AM: What do you feel are the biggest challenges facing the next generation of copywriters?

Being able to spell. I’m serious! If I’m hiring copywriters, they need to know the basics of the English language, and how to spell. I can’t take them seriously otherwise. I once had a Head of Copy who told me she didn’t need to know how to spell because Word has Spellcheck! Copywriters, please respect what you do. I’m not trying to take work away from proofreaders but writers should be able to write well anyway – not every agency has a proofreader.

Another challenge is simply being recognised. I look at publications like The Drum that showcases new campaigns, and often there’s no mention of the copywriter because the agency submitting the work didn’t supply that information. Instead, they mention the creative team as a whole. I’m not discouraging teamwork or collaborative successes at all, but I do want to celebrate individual skills too – that way, everyone stands out.

The main challenge is the same as it’s always been – clients need to respect copywriting. It’s the same for everyone, not just the next generation. A copywriter submits copy and the client reads it; ready to edit or amend themselves, so often what you see go live isn’t what you supplied. And if you’re really unlucky, the client can’t spell or doesn’t know good grammar so it’s not just your work they’ve ruined, but their own message. And I’m not saying this doesn’t happen to art directors because it does. I’ve seen a client send feedback to their agency in a Powerpoint slide – it was like art direction by numbers.

AM: Do we need, as David Ogilvy termed it, a renaissance in advertising copywriting? How would you go about it?

I think we might be having one, but there is still a lot more work to do.

DMA is doing a fantastic job in raising the profile of copywriting in the UK. They started a great conversation last year with their Mad Men vs Mavens film (link to:  and with it, released a census for British copywriters to enter. The results of this will be announced at Google at the end of this month – book free tickets here.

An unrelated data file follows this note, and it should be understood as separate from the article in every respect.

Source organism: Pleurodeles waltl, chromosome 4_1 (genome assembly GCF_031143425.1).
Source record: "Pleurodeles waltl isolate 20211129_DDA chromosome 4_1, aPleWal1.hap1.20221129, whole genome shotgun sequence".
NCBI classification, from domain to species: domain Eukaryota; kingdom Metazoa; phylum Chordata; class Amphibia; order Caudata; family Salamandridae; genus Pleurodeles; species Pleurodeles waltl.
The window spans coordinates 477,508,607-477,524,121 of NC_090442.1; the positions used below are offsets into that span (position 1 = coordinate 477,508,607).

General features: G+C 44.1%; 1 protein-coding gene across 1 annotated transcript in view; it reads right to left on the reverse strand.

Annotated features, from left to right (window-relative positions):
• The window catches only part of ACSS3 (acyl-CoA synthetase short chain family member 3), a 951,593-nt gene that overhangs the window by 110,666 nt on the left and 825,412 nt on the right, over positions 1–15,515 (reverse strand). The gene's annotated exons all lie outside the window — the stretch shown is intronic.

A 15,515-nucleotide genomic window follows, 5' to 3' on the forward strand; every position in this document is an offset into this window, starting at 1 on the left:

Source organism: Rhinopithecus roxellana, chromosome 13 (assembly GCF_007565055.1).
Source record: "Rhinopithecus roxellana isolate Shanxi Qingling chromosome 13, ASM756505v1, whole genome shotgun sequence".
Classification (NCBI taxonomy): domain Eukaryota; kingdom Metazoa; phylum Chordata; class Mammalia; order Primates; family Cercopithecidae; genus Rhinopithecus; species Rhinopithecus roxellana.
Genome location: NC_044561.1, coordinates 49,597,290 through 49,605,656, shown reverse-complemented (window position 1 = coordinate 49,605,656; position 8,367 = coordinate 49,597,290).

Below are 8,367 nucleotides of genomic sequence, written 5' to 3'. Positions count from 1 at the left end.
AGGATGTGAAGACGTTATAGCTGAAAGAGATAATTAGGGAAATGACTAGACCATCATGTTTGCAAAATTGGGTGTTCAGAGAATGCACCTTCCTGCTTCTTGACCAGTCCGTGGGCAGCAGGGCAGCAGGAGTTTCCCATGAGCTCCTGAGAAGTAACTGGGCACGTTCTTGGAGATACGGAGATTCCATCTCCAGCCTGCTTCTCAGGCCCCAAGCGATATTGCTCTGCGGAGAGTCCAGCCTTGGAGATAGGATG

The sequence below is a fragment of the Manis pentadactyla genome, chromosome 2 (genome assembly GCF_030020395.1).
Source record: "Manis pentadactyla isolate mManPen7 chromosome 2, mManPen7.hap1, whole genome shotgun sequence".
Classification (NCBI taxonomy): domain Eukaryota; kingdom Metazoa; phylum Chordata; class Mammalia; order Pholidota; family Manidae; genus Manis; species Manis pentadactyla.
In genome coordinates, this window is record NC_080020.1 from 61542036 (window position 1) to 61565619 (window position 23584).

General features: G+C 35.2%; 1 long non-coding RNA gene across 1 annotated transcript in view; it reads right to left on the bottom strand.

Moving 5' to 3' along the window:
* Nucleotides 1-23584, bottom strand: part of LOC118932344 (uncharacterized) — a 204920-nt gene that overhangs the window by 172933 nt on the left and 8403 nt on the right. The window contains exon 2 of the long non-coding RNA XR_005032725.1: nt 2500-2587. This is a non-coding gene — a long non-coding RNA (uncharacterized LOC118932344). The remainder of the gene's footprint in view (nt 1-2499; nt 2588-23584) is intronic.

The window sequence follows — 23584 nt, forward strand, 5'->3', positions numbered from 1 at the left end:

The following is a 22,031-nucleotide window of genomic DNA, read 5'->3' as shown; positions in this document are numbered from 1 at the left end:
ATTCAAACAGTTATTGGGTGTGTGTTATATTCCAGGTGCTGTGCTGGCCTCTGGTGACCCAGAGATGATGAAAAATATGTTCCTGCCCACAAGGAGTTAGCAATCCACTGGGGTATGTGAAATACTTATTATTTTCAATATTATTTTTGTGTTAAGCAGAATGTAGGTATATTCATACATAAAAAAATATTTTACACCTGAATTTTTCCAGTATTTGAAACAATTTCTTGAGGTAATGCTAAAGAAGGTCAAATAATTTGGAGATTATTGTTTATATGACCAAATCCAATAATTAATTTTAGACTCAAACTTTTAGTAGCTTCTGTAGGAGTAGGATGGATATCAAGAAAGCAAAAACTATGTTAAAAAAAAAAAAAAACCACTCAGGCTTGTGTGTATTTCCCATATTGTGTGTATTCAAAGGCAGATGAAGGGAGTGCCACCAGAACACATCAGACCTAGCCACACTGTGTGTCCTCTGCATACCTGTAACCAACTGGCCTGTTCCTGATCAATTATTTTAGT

They also launched an exciting copywriting competition where entrants were asked to rewrite VW’s famous Lemon ad for today’s audience. The prize? A masterclass and lunch with Tony Brignull!

But this is just one organisation. Sadly, D&AD didn’t release a copywriting brief for this year’s New Blood competition. Thankfully, all the entries needed a video and with a video comes a script, plus most briefs required some form of copywriting to accompany the visuals, but there’s still a need for a focused copywriting brief so everyone understands the importance of copy. I’m hoping we can get a copywriting brief back in the New Blood line-up for next year.

AM: Social media has brought copywriters greater prominence, at least in each others’ lives, thanks in no small degree to your creation of the #copywritersunite hashtag. But is it all good? Do you have any concerns about how we all use it?

No, I don’t have any concerns about how we all use it. People use social media for different things. I connect with people in advertising and I tweet about copywriting. If others want to use it to share what they’re watching on TV or how their kids are doing at school, that’s up to them, but I’m unlikely to follow them.

I created the #copywritersunite hashtag to unite copywriters around the world. I love how copywriters use it to connect with each other, celebrate copywriting, ask questions, and share support. That hashtag has also enabled many of us to meet in person too. In fact the third #copywritersunite night out is on 16 June at Jack’s Bar in London.

AM: Thanks for sharing your thoughts and experience with us Vikki. I’ve really enjoyed hearing how you see the current and future state of our industry.

You can connect with Vikki at and @VikkiRossWrites

1 Comment(s)

  1. rentaquill

    Vikki, you’ve given a voice to some issues that have been festering, unheard, for far too long. Best illustrated by you both, I thought, with the observation that ‘being able to spell’ is one of the biggest challenges for the next generation of writers.

    Capability should be no laughing matter. As you said, ‘writers should be able to write well’. I often wonder if the day will ever come when people who aren’t writers acknowledge that they can’t. Write well, that is. Or at least admit that they don’t, and then find someone who does.

    As an aside, I, too, was relieved to see the pragmatic, somewhat contrarian stance that Adrian Holmes took to judging that DMA copywriting competition: he was surprisingly harsh and forthright in his critique of the copy submitted. Perhaps the time has come for us to be less forgiving all round.

    Whatever the future holds, we could all be more vocal about the reasons for creating really good copy, and the fact that ‘better words’ do exist. We should also encourage fellow writers to carry on developing their skills, as we do our own, and perhaps promote a little reciprocity to secure a small amount of recognition, when and where it’s due.

    Good on you; thank you to Andy, too.

    14th April 2015 at 6:05 pm | Reply